• The fifth line shows the answer on the questions 1, 2 and 4 when NO length contraction is involved.
The answer on question 1 is t1, on 2 is t1+t2 and on 4 is the value (t1+t2)/gamma

### Experimental Verification of Calculations

The idea behind this example is to perform five "identical" experiments and to predict their outcome.
1. In order to measure the length of a rod at rest an Observer sends a light signal to front of the rod. At the front of the rod there is a mirror. The reflection time is 2 seconds that means the length l0 of the rod is c light seconds. The reflection time is the time t1+t2 in the picture above, at the left.
2. Next we study a moving rod with speed v and measure its length. We do that by sending a light signal to the front of the rod when the back end is with the Observer. The reflection time is measured by the Observer at rest. The reflection time is the value 2*t1 in the picture at the right, above. There are two possibilities.
• Without Length Contraction: 2*l0 /(c-v)
• With Length Contraction: 2*l0 / (c-v) / gamma = 2 * l / (c-v)
Which is correct?
3. Next we repeat the same experiment with the only exception that the reflection time is measured by a moving Observer at the back end of the rod. The reflection time is measured with clocks (synchronized) in the rest frame. The reflection time is the value t1+t2 in the picture at the right, above. There are again two possibilities:
• Without Length Contraction: l0 /(c-v) + l0 /(c+v)
• With Length Contraction: {l0 /(c-v) + l0 /(c+v)} / gamma = l /(c-v) + l /(c+v)
Which is correct?
4. Next we repeat the same experiment with the only exception that the reflection time is measured by a moving Observer at the back end of the rod. The reflection time is measured with a moving clock. The reflection time is the value t1+t2 in the picture at the right, above. There are now four possibilities:
• Without Length Contraction and without Time Dilation: l0 /(c-v) + l0 /(c+v)
• With Length Contraction and without Time Dilation: {l0 /(c-v) + l0 /(c+v)} / gamma = l /(c-v) + l /(c+v)
• Without Length Contraction and with Time Dilation: {l0 /(c-v) + l0 /(c+v)} / gamma
• With Length Contraction and with Time Dilation: [{l0 /(c-v) + l0 /(c+v)} / gamma ] / gamma =
{l0 /(c-v) + l0 /(c+v)} * (1-v*v/c*c) = {l0*(c+v) + l0*(c-v)}/{(c-v)*(c+v)} * {(c*c-v*v}/c*c) =
{l0*(c+v) + l0*(c-v)}/c*c) = 2 * l0 * c / c˛ = 2 * l0 / c = 2 seconds
Which is correct?
Accordingly to SR: it is the last possiblity.
However there is one problem: you can not perform the above experiments which enough accuracy to claim that Special Relativity is true.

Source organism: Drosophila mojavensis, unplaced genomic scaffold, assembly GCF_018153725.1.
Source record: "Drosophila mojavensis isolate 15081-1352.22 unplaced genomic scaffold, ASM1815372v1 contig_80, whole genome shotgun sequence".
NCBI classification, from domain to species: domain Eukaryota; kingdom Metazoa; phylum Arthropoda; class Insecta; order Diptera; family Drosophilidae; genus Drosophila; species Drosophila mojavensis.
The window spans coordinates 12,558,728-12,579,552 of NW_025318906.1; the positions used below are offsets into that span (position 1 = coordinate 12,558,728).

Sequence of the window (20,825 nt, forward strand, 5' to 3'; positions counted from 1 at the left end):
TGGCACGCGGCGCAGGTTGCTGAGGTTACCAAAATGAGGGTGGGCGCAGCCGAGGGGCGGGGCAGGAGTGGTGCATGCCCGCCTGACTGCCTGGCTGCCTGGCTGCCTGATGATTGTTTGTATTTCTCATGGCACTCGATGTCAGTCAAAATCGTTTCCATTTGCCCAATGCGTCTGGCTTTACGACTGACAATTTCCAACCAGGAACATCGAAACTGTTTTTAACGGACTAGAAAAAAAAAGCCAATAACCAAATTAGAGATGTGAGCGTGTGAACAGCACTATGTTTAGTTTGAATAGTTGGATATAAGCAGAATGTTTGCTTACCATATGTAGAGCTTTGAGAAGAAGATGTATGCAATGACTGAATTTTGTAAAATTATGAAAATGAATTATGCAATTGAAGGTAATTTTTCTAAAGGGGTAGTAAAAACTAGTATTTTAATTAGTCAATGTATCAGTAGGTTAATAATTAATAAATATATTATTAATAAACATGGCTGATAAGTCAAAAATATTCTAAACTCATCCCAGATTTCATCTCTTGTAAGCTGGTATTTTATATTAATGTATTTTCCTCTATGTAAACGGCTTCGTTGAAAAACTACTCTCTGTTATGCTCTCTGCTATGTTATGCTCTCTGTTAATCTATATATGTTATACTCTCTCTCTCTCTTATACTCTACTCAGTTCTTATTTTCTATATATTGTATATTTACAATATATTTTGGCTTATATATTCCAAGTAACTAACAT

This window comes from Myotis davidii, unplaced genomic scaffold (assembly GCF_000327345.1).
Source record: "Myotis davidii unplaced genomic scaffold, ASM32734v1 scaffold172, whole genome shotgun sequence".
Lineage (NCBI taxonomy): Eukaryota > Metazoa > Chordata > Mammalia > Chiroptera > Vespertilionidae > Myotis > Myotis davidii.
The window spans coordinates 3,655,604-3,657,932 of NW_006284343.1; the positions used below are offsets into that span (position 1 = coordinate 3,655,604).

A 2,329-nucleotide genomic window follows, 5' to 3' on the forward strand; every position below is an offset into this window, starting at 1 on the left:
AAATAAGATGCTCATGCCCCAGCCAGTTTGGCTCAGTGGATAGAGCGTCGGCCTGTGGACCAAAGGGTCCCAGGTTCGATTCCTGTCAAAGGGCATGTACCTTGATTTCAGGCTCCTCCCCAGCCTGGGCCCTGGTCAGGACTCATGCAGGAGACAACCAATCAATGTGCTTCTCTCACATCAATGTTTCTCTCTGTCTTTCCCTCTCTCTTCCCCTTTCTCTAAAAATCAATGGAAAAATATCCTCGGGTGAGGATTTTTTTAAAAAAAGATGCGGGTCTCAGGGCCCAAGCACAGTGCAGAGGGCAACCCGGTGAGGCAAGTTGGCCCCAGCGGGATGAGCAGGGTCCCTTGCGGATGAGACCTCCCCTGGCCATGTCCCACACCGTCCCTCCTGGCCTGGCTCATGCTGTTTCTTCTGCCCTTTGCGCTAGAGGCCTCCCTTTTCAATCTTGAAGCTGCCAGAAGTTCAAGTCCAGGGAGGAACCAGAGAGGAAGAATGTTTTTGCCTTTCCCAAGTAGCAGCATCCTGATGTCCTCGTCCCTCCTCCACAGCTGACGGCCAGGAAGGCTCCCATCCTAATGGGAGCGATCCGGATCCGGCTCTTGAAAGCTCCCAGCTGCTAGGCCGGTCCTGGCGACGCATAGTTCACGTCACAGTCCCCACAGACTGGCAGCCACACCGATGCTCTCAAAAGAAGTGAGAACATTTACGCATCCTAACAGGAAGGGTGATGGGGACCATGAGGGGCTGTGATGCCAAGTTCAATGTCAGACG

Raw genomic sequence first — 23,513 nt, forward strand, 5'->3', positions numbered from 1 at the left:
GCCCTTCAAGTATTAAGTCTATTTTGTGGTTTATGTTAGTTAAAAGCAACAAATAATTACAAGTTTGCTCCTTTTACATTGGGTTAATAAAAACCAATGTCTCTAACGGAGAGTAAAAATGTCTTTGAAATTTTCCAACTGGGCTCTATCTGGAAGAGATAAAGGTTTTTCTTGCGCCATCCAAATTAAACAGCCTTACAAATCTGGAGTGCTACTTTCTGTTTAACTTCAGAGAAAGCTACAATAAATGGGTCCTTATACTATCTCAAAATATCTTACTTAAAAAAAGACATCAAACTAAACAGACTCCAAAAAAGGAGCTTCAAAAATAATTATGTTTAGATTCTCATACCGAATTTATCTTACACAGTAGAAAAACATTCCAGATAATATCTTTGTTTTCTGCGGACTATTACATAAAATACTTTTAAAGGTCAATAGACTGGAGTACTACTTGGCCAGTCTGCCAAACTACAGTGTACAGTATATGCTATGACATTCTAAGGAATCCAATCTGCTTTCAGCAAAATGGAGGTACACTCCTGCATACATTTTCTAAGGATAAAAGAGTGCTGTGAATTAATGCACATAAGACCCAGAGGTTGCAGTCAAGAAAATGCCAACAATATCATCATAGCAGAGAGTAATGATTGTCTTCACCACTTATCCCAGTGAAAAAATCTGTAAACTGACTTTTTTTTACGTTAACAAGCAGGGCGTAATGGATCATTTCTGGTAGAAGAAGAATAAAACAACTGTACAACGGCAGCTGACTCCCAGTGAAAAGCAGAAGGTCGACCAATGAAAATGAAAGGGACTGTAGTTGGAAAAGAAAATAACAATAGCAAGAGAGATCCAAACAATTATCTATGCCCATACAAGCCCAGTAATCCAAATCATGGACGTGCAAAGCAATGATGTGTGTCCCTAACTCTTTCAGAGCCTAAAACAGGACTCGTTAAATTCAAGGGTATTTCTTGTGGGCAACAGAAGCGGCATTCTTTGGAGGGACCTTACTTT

### The Laws of Physics are the same in all inertial frames

The laws of physics look the same in all inertial reference frames.
See: http://www.pa.uky.edu/~cvj/as500_lec3/as500_lec3.html

Consider the next questions and issues:

1. Consider a mirror at distance l and an observer O1 at rest with a clock.
Reflection time of single photon t1 = 2*l/c.
2. Consider a moving observer O2 towards mirror at speed v.
Observer O2 will meet the reflected photon at t2 in rest frame at point X.
Distance traveled by observer is l2 = v * t2
Distance traveled by photon is l + (l-l2) = 2*l - l2
t2 = l2/v = (2*l - l2) /c
l2 = 2 * v * l /(c+v)
t2 = l2 / v = 2 * l /(c+v)
```        l2               l-l2         |
O1----->----X------------><----------| Mirror
-----O2--->                        |

```
3. Consider the moving observer also has a moving clock. In order to calculate the time of the moving clock you have to divide t2 by gamma. This takes Time dilation into account
t2* = 2 * l/(c+v)/gamma = 2*l * sqrt (1-v*v/c*c)/(c+v) =
2*l/c * sqrt (c*c-v*v)/(c+v)˛ = 2*l/c * sqrt (c-v)/(c+v)
4. t2* is not equal to t2.
Implying that the results of the same test for the observer at rest (time t2) is not the same for the moving observer (time t2*)
5. This seems to be in conflict with the basic principles of Special Relativity.
v/c v c gamma
l t1 t2 t2*

### Reflection

The last value of line three and the last value of line four demonstrates, that the observations of the observers in the moving train are identical for those observers as when the train stands still.
The observations are independent of the speed v of the train, in accordance with Special Relativity.

Line five, the values when no Length Contraction is involved, is not in accordance with Special Relativity.

### Physical Interpretation

If the results of actual experiments are in accordance with the lines 1 to 4 than this implies that Length Contraction is a physical effect.
The same for Time Dilation.
If the results of experiments and or observations are in accordance with the line 5 than no Length Contraction is involved.

### Feedback

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Created: 8 February 2002
Modified: 19 November 2004